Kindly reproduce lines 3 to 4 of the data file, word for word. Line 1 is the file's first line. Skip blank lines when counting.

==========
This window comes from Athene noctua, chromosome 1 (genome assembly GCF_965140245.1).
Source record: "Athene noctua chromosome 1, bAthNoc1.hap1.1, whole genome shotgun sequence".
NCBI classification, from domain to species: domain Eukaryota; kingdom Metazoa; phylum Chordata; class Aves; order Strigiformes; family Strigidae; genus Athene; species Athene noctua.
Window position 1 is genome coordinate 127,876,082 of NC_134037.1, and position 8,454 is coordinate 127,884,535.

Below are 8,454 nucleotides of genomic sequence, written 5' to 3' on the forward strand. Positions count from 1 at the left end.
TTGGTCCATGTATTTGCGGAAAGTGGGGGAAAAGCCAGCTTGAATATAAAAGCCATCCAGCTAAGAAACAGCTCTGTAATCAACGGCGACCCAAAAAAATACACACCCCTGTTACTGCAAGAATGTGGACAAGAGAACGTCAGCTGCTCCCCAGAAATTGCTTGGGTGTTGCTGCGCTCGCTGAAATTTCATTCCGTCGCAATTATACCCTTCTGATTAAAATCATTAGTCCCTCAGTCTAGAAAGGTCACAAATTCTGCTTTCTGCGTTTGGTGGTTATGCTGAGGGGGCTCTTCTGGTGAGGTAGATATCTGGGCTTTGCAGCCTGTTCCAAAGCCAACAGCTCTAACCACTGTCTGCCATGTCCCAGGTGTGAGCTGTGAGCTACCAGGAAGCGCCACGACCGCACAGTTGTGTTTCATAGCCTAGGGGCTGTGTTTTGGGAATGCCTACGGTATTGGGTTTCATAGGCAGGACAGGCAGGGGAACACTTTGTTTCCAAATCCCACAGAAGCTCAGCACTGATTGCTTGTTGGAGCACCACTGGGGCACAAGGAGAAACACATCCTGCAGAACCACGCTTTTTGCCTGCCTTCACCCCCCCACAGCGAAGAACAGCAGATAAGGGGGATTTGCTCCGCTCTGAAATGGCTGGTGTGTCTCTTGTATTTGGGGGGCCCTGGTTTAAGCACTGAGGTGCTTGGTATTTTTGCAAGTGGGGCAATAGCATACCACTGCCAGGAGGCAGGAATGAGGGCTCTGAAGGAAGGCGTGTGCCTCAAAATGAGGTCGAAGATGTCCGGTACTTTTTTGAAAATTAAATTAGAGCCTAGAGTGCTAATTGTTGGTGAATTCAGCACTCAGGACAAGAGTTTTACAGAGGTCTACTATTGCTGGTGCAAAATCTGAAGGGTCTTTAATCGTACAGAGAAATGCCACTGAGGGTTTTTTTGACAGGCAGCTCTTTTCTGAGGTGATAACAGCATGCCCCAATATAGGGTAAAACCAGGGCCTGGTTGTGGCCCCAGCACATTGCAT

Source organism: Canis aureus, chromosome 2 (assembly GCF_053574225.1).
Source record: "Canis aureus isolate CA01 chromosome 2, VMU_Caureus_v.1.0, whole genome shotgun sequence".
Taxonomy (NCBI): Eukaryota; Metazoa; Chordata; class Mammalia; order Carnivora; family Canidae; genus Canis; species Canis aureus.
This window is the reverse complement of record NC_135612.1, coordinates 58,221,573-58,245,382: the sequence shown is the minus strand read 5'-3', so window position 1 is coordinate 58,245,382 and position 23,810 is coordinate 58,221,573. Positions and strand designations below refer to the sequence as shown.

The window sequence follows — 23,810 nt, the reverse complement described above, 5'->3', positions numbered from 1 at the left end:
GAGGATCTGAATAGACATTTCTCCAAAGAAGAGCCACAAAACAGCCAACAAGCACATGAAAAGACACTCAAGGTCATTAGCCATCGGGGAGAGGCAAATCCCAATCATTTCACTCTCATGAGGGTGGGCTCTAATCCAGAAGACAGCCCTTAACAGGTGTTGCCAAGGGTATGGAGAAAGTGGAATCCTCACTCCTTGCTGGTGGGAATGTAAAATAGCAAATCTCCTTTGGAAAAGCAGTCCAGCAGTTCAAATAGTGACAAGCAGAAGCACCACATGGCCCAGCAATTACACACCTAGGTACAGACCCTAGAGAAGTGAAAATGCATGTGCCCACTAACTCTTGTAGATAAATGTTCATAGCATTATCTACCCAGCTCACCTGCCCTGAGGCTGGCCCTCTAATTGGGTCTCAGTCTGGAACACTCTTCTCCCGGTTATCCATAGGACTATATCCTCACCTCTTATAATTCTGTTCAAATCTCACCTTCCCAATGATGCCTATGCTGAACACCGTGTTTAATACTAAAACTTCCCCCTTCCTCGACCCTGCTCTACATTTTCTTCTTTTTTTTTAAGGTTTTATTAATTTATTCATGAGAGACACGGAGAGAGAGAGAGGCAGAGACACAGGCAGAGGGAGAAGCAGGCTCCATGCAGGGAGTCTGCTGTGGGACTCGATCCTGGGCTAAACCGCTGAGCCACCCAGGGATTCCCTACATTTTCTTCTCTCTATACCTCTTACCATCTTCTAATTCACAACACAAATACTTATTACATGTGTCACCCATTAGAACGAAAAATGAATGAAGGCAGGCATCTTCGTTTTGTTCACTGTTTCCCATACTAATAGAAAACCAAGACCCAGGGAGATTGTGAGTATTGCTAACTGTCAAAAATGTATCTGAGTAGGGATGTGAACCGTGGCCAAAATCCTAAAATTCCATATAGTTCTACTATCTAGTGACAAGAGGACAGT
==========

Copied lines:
NCBI classification, from domain to species: domain Eukaryota; kingdom Metazoa; phylum Chordata; class Aves; order Strigiformes; family Strigidae; genus Athene; species Athene noctua.
Window position 1 is genome coordinate 127,876,082 of NC_134037.1, and position 8,454 is coordinate 127,884,535.